The Use of Maggots in Medicine
Maggots are fly larvae. When they mature in a few days, they become blow flies. The same flies we don’t want on our foods and beverages because they are pretty dirty and can cause many diseases. Maggots are also the same larvae we see on rotten foods. And the yuckiest of them all, maggots are the larvae that live on dead people and animals. They naturally occur in decaying and rotting flesh. So, why would we want to use maggots in medicine?
Maggot Debridement Therapy (MDT)
Maggot debridement (cleaning) therapy is used in cleaning wounds that won’t heal. In many cases, doctors find that MDT is more efficient in cleaning wounds than any doctor or antibiotics can. Not all maggots can be used in medicine. Apparently, there are different maggot species also. The ones that can be used are the maggots that do not eat healthy tissues and do not multiply in the wound. Modern medicinal maggots are farmed in a sterile environment to ensure safety for medical use.
Diabetics are the usual people who develop non-healing wounds or sores. When diabetes worsens, diabetics usually develop open sores on their feet or legs. Due to poor blood circulation, these sores won’t heal. In many cases, their foot is amputated just to prevent the spread of infections to nearby tissues. Deep wounds that are caused by accidents can also develop into non-healing wounds.
So, how do you avoid amputation? The answer is MDT, also called biosurgery. Live maggots are placed in wounds and covered with a bandage to keep them in place. First, they eat the dead flesh that helps clean the wound. Second, they eliminate bacteria. And lastly, they stimulate cell regeneration and healing. However, using an MDT is not a guarantee that wounds would heal. They just heal wounds in most cases. And they do clean wounds efficiently.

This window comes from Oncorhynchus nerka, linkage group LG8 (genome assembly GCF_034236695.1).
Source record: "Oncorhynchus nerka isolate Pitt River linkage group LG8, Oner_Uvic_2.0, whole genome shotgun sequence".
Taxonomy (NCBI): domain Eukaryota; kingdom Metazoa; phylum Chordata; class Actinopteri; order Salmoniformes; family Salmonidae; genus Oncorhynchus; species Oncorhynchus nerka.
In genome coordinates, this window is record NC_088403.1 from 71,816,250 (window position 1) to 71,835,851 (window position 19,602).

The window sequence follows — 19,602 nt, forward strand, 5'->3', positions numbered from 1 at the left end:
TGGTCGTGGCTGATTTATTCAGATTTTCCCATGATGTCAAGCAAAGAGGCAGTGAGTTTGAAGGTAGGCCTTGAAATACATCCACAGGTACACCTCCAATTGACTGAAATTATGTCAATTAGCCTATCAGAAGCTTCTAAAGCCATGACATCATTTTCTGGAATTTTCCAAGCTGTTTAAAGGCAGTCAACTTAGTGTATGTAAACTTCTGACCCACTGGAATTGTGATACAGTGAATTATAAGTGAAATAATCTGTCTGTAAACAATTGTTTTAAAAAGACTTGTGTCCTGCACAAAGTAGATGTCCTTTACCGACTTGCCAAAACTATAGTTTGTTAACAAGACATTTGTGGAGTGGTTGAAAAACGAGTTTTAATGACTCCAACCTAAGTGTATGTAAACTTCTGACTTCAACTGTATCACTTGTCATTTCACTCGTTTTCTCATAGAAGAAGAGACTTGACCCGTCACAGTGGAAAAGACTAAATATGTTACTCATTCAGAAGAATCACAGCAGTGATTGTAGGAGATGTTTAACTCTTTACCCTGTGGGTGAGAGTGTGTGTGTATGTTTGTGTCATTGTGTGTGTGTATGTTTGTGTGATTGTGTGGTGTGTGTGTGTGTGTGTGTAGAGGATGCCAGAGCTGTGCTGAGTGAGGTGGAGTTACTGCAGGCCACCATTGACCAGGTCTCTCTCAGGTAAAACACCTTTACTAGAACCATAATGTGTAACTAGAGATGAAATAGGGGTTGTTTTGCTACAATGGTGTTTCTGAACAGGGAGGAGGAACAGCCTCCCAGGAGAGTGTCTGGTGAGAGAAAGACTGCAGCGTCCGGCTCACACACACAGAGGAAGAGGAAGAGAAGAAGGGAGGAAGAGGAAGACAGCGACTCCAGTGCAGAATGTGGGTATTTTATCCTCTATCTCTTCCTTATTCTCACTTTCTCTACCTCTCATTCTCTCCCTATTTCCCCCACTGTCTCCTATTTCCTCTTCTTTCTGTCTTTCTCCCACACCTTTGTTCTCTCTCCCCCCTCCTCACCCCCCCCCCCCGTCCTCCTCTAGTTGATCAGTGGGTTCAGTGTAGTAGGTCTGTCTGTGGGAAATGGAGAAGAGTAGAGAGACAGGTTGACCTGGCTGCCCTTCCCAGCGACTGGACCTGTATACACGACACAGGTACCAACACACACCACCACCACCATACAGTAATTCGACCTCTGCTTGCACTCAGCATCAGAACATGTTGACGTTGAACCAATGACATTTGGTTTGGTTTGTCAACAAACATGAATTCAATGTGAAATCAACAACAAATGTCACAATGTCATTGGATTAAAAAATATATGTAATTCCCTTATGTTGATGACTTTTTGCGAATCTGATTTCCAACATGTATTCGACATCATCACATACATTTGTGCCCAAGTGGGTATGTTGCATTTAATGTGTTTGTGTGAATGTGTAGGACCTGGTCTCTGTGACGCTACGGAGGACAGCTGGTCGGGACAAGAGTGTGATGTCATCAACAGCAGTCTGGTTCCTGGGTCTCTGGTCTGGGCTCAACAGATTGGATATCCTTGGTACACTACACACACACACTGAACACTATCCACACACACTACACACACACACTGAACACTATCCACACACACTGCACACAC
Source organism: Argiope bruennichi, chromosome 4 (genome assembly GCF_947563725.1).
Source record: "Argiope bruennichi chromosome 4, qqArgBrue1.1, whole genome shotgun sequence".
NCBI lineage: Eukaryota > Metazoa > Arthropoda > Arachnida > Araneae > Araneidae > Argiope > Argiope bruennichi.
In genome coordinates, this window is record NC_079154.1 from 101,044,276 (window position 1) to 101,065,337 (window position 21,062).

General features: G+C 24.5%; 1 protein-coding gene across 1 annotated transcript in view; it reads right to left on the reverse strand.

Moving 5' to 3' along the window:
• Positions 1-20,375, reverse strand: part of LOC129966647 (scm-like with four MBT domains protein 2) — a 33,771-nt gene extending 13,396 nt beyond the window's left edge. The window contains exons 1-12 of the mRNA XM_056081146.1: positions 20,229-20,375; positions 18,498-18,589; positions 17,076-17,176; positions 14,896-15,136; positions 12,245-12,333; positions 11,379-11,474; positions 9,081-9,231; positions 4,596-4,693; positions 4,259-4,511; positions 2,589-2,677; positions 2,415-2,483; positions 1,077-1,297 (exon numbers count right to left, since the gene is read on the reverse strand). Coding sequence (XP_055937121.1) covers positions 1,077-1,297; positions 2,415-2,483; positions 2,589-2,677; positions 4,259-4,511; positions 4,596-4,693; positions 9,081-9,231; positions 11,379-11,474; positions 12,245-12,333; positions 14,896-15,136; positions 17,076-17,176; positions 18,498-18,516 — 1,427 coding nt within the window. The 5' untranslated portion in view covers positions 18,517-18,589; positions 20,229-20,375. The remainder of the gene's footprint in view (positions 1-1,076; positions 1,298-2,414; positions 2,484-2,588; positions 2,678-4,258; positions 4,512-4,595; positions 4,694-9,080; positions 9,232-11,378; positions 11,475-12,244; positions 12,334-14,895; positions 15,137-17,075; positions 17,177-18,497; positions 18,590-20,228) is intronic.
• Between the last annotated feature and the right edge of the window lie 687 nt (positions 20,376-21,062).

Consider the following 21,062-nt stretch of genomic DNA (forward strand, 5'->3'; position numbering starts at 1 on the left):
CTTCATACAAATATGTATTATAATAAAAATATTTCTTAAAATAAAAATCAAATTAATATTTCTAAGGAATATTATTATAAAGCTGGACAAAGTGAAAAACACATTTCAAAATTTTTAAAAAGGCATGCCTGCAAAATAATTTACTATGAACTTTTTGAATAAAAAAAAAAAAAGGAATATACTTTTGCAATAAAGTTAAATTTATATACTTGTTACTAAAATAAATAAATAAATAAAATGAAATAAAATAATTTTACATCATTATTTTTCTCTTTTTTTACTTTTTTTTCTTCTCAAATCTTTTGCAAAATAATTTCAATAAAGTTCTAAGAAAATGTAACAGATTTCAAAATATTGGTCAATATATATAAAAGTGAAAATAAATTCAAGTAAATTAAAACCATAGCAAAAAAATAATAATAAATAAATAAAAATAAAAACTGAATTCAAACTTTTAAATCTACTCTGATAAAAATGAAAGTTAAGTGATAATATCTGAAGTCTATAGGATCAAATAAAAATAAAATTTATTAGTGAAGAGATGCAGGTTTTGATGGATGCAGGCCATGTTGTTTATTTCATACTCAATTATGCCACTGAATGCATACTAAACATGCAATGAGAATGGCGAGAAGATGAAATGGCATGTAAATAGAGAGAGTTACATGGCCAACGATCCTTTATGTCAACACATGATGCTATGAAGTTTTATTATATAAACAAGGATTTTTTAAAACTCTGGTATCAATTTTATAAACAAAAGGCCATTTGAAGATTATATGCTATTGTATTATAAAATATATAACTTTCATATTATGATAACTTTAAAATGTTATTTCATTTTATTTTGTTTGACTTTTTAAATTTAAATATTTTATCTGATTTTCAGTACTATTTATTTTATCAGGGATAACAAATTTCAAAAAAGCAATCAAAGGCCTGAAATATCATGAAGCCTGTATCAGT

MDT is not available in most parts of the world. U.S.A. and the U.K. are two countries that use MDT. In other parts of the world, you’ll need to ask your doctor if this is available in your area.
Maggot Debridement Therapy (MDT) Is Not the Same as Myiasis
Myiasis (pronounced mai-a-sis or mai-ai-a-sis) is a disease where a non-healing wound or sore is infested by maggots. When an open wound or sore is not healed for a long time, maggot infestation can occur. When the right maggots live in the wound, it can be beneficial. But when the wrong maggots are in the wound, then it can be dangerous to its surrounding tissues. Some maggots will eat healthy tissues and will multiply in the wound. Some will also burrow (hide) under the skin. These types of maggots are dangerous and can cause the spread of infections to its surrounding tissues.
Myiasis usually occurs to people with non-healing open wounds or open sores on their feet or legs. Any part of the body can certainly be infested with live maggots but the feet and legs are more vulnerable to such infestations. People with advanced stage of diabetes are certainly more susceptible to myiasis. Diseases that cause lesions and skin inflammations can cause myiasis. Deep wounds that are caused by accidents and develop complications can also cause myiasis.
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- Medical Maggots Treat As They Eat
The doctors who use them to treat chronic flesh wounds call them "microsurgeons," but they're not talking about scalpels or lasers. They're referring to live maggots. The medicinal use of the wriggling fly larvae to dissolve dead tissue and disinfect